Announcement

Announcement Module
Collapse
No announcement yet.

videotaping

Page Title Module
Move Remove Collapse
X
Conversation Detail Module
Collapse
  • Filter
  • Time
  • Show
Clear All
new posts

  • videotaping

    Does anyone have any suggestions on how to incorporate using videotapes in practice? The goal is to help people understand the things they are doing wrong. It is easy not to be aware of problems in your own kendo since you cannot see yourself.

    Here are some specific questions as to the things I am thinking about:

    1) Is it even valuable? Or is it a waste of time? Or worse, a distraction?

    2) Tape "often" or "occasionally"?

    3) Just set the camcorder up in the corner and leave it running through practice, or have people do something like a "mini-test" individually in front of it? The latter is obviously not compatible with taping "often" but it is an option for taping "occasionally."

    4) Review with student or let student review individually and ask questions if they want?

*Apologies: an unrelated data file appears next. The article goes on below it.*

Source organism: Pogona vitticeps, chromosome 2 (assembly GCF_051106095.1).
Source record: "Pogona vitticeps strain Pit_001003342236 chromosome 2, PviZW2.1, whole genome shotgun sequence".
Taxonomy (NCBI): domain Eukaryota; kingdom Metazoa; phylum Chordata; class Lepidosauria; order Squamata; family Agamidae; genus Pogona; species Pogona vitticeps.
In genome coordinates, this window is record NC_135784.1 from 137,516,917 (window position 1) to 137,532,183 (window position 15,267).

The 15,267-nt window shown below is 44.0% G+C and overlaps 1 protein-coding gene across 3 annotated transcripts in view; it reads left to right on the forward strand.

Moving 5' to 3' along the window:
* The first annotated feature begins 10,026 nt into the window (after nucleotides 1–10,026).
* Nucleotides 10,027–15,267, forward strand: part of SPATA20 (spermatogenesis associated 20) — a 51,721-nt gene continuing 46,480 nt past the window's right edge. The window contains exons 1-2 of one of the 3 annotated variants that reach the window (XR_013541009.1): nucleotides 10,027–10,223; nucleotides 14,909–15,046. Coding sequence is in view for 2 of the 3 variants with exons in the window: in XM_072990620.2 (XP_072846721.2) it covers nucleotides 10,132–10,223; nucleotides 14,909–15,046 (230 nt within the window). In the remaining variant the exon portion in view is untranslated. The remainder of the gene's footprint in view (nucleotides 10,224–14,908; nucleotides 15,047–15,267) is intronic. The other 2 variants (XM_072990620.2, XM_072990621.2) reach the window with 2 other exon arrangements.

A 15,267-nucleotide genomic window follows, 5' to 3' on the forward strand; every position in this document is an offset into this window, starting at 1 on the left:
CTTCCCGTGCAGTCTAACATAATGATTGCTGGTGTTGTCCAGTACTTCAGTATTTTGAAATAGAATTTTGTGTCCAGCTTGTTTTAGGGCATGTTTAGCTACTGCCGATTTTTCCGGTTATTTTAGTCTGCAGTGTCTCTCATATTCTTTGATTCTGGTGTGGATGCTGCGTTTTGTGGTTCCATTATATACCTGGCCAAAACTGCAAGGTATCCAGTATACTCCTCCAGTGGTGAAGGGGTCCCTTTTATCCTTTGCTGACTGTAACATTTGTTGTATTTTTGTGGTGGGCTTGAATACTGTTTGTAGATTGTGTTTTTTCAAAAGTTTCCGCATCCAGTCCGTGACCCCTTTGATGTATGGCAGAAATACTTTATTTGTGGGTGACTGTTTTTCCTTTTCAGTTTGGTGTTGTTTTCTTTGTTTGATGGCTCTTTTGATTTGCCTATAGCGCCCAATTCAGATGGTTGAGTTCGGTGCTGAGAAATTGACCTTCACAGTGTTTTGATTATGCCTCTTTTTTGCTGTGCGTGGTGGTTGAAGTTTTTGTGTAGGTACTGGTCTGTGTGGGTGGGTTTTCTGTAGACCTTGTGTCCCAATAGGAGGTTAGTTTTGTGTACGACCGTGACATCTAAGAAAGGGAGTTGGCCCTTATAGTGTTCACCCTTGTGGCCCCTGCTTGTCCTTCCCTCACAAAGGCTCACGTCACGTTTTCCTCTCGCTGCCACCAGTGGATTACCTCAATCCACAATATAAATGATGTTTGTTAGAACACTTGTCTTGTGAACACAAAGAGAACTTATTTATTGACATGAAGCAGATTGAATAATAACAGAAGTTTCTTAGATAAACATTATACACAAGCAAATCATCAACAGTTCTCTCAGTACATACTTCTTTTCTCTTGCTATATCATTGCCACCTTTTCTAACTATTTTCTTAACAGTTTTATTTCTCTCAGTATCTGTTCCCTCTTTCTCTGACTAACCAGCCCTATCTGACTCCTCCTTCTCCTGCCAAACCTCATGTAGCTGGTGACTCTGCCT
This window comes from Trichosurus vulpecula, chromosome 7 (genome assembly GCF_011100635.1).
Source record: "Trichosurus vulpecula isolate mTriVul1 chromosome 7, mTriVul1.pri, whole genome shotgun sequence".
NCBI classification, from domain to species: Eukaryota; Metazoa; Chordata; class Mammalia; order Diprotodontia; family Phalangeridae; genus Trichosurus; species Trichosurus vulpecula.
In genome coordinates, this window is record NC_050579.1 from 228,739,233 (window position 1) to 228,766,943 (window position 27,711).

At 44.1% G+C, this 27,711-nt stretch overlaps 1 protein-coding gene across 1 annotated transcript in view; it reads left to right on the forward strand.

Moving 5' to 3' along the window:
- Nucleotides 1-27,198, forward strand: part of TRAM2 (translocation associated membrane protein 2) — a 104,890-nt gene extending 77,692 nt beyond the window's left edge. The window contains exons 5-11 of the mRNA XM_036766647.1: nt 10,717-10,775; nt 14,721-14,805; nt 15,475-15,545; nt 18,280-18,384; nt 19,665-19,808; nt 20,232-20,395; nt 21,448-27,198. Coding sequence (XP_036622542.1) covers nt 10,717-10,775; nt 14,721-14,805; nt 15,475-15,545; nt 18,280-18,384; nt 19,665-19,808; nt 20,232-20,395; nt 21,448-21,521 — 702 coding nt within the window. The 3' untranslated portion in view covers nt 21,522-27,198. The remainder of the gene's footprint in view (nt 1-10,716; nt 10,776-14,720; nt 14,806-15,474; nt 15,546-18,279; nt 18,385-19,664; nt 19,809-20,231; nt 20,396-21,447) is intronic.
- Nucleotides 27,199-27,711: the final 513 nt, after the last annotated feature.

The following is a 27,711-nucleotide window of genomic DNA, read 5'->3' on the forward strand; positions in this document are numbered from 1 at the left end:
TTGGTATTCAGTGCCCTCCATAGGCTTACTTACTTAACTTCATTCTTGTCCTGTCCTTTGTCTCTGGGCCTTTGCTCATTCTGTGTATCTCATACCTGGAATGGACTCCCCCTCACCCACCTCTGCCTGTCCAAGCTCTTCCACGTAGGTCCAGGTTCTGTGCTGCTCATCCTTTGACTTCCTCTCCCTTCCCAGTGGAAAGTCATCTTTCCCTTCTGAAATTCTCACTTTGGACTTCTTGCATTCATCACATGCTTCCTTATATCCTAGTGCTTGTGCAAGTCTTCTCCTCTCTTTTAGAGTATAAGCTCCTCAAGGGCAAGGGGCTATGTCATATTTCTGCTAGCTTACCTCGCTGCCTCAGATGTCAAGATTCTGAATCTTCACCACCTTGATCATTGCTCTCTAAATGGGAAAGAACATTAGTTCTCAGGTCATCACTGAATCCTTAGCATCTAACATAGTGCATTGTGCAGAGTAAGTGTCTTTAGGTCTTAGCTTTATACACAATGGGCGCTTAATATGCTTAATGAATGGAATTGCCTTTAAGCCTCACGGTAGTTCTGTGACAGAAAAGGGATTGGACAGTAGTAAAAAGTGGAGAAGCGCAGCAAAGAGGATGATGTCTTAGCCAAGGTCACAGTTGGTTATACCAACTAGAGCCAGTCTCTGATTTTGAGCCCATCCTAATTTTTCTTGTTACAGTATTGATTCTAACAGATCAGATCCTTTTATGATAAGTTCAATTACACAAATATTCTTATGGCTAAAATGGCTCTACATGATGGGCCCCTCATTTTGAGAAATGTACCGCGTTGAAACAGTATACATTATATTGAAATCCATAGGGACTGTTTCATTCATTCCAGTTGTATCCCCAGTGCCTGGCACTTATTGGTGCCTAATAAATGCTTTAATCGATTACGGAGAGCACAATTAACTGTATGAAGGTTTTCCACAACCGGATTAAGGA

5) Assuming a monitor is available, review in class or outside of class? (I think in-class seems like too much of a distraction, but maybe someone else has a different opinion.....)

    Those are just the things that leap to mind. I would be interested in any advice anyone has to offer.....

  • #2
    Ocassionally, i hate seeing how much I suck on a regular basis.


    On a serious note, i think it is advantageous. Many dont even realize they are doing something until it is shown to them. I am not sure the best way to go about it though as It i rare someones videotapes us. But when they have, they just stand next to the person that requested it and tape their session.